Fouad Ajami appeals to George Bush's inner Rambo with the heartfelt plea, "Mr. President, do not leave this man behind."
In "The Soldier's Creed," there is a particularly compelling principle: "I will never leave a fallen comrade." This is a cherished belief, and it has been so since soldiers and chroniclers and philosophers thought about wars and great, common endeavors. Across time and space, cultures, each in its own way, have given voice to this most basic of beliefs. They have done it, we know, to give heart to those who embark on a common mission, to give them confidence that they will not be given up under duress. A process that yields up Scooter Libby to a zealous prosecutor is justice gone awry.
Your first mistake, Fouad, is an appeal to martial bravery and honor. They don't call Bush A.W.O.L. for nothing. The man couldn't be bothered to complete his military service, much less get within 6,000 miles of his fallen comrades. And Bush didn't give a shit when Dick Cheney and his crew gave up a covert agent without duress, and act done, in his old man's words, by "the most insidious of traitors."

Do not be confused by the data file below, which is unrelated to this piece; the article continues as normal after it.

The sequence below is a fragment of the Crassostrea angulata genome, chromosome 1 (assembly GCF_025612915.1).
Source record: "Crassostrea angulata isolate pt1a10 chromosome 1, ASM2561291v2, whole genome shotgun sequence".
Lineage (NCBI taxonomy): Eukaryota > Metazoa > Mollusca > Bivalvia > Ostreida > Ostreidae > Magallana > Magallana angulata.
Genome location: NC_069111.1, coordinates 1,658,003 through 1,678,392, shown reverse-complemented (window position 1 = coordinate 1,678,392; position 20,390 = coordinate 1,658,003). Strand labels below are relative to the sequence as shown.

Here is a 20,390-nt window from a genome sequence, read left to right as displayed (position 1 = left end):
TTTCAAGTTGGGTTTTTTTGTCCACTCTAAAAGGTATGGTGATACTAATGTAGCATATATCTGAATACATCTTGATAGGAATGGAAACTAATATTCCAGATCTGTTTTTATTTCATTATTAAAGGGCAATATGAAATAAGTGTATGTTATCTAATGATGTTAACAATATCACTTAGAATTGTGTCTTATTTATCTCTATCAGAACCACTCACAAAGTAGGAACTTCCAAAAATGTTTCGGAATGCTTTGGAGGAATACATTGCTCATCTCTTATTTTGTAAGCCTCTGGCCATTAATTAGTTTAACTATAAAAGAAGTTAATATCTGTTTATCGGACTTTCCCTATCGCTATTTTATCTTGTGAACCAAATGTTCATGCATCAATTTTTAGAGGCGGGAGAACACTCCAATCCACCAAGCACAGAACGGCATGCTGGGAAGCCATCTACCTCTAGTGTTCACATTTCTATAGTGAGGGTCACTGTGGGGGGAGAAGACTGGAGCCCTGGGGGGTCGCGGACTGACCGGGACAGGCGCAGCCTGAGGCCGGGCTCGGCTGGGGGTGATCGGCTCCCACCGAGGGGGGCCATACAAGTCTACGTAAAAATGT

If Libby gets sprung, the only reason will be to protect Bush from what Libby might say in prison. Bush has no loyalty or honor or even comrades. You might as well appeal to his ability to fart the 1812 Overture.